Retirees Live on Less

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Many recent U.S. retirees in a new survey receive less than two-thirds of what they earned during their working years, and they’ve made significant adjustments along the way.

That finding for baby boomers who’ve retired in the past five years is contained in a larger national survey conducted by T. Rowe Price, the Baltimore mutual fund company. The full survey covered some 2,500 working and retired individuals, age 50 and over. All of them have at least some savings in a 401(k) account.

The majority of the recent retirees reported their annual income is between $25,000 and $100,000. Social Security is the largest single source of that income, and smaller but equal shares come from defined benefit pensions and from retirement savings plans.

Many of the retirees report their households are managing to get by on less than the 70 percent to 80 percent of their pre-retirement income that most financial planners and retirement experts estimate they need.  And four out of 10 are living on 60 percent or less.

The retirees surveyed said they’ve had to lower their living standards, and four out of 10 described their situation as adjusting “a great deal.”

Despite their reduced incomes, they said they’re satisfied with how they’re doing and agreed they “don’t need to spend as much” as they did before.  About three out of four also reported being either somewhat or much better off financially than their parents.

It’s important to note that these are recent retirees, and their financial strains may grow over the years as they deplete savings. Also, this group is somewhat better off financially than typical retirees; their median household assets – investments and home equity minus debts – were $473,000. The less wealthy may face even larger declines in their standard of living when they retire.

And among boomers who haven’t yet retired, T. Rowe Price’s survey revealed deeper anxieties and lower expectations for their retirement than those who’ve already left the labor force.

Ken Pidcock

You really need to check out T. Rowe Price’s Survey Highlights entire slide set:

Some of the differences in how older workers and retirees understand retirement are quite striking. Slide 13 shows that older workers expect to receive a high percentage (31%) of their retirement income from defined contribution retirement plans, and retirees reporting that little of their income comes from that source.

Slide 23 seems to show that older workers are generally more pessimistic than retirees about how secure they’ll be in retirement.

I was also intrigued by slide 37. From slide 35, we know that this is a group of older workers who hope, on median, to have at least $700K at retirement. Yet just 34% plan to delay Social Security benefits until 70, a tactic that has been promoted (just from my reading) by CRR, J.P. Morgan and Prudential. You get the feeling that these mostly affluent workers still think “full retirement age” means something in reference to benefit levels. Like you’re giving something up if you claim benefits before then, but not gaining much if you claim after.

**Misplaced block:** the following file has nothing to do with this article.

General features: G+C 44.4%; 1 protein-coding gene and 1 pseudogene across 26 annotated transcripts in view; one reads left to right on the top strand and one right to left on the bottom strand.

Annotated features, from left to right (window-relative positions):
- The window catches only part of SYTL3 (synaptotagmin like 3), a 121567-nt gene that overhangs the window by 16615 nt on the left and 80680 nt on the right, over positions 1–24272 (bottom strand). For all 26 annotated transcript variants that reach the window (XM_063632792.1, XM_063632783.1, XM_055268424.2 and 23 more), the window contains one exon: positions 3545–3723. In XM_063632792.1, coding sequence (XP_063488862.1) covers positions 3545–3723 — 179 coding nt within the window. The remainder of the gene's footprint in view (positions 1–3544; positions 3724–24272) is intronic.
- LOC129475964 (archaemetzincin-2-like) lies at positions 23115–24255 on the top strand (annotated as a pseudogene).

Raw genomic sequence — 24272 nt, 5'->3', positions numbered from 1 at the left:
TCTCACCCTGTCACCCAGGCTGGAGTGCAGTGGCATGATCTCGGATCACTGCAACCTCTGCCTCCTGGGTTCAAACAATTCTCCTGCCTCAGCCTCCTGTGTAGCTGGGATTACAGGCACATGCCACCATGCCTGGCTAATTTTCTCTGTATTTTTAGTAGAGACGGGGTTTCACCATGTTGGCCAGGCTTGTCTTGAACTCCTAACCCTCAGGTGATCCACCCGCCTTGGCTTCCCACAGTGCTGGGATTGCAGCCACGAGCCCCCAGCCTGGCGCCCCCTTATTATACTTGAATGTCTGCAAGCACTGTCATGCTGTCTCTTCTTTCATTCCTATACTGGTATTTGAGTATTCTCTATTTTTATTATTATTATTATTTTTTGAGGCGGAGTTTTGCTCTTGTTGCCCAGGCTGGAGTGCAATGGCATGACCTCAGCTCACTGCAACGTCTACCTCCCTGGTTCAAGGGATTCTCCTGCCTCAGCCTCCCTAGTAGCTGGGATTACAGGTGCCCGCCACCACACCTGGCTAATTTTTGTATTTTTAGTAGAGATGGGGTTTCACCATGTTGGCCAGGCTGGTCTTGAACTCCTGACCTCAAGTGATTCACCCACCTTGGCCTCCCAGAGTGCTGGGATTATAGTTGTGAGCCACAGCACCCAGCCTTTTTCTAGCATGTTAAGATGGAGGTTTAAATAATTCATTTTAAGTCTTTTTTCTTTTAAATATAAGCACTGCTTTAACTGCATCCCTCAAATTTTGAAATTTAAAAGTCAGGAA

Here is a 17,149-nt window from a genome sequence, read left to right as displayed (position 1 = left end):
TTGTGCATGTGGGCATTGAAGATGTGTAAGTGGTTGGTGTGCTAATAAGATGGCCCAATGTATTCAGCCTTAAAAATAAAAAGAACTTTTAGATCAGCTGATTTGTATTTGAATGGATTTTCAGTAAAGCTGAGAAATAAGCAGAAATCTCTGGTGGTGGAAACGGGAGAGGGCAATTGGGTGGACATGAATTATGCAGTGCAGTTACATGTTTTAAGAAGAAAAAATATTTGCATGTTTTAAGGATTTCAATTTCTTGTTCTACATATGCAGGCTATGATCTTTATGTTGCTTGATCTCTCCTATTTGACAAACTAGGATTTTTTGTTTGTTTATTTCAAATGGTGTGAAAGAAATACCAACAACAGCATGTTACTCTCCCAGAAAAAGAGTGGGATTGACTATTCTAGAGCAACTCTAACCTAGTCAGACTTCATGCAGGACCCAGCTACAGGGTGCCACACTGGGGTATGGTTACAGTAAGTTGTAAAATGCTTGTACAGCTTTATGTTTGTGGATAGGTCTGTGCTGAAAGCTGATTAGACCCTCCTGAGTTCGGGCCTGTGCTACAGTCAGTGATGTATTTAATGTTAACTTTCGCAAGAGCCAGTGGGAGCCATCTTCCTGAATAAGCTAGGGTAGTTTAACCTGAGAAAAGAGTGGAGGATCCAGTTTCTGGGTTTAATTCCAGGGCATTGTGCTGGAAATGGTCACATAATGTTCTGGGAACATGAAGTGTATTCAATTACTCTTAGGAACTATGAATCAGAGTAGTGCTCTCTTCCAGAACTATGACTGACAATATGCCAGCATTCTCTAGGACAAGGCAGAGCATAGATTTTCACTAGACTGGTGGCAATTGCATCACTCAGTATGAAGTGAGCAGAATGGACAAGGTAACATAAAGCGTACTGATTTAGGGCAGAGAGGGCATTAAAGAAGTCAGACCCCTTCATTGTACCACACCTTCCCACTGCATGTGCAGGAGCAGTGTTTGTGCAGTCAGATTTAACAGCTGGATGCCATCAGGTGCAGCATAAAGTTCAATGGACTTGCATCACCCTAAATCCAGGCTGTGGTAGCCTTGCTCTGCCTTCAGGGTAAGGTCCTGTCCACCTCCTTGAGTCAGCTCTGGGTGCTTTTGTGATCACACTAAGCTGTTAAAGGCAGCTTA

Dave G.

Thanks for the link. The reporting of financial assets is a definitely higher than the dire reports we hear of the number of folks with less than $50k saved.

Nobody these days can know everything, advisers included. Really points to importance of having a team to call upon when needed.

One of the most neglected costs in planning is lifetime healthcare needs. Some questions on those expectations would be an interesting addition to the survey.

Larry Chapman

When financial planners/retirement experts use 70% to 80% of pre-retirement income to project needed retirement savings/spending they are assuming that 100% of pre-retirement income is being is being spent pre-retirement. While this is undoubtedly true for some, many pre-retirees actually spend only 60%-70% of re-retirement income. It should not be a surprise then that some retirees are living on less than 70% to 80% of pre-retirement income. They are not spending less in retirement, they are just spending what they always have.

Chuck Miller

All the retirement readiness calculators assume a certain level of financial need.

It may be retirees don’t need what they believe they need, which makes the assets they will have go farther.

Retirement readiness maybe about a willingness to sacrifice years in retirement or retirement lifestyle.

Larry Littlefield

On the other hand, they don’t have to work.

And many workers are living on less, too.


Larry Chapman raises a good point. My husband and I live on significantly less than we make — all the extra goes into investments and to paying off the house.

Our retirement budget (including taxes and health care) will only be 45% of our current income, yet our day-to-day spending will be the same as it always was.

Mark Zoril

As an advisor with 20 years of experience working with middle class people, my experience is that people need far less to live off of in retirement than many policy makers and representatives of the financial services industry suggest. Of course, saving and planning is very wise. This is what I do everyday with my clients. However most people (not all, but most) have modified their lifestyle over the years to prepare for the later stages of their life. I have a very cynical viewpoint of how the financial services industry frightens people about their financial future. I have many clients that are doing fine with their Social Security and a little additional income. They have some funds saved up, but are nowhere near a million dollars and are living comfortable, modest lifestyles.

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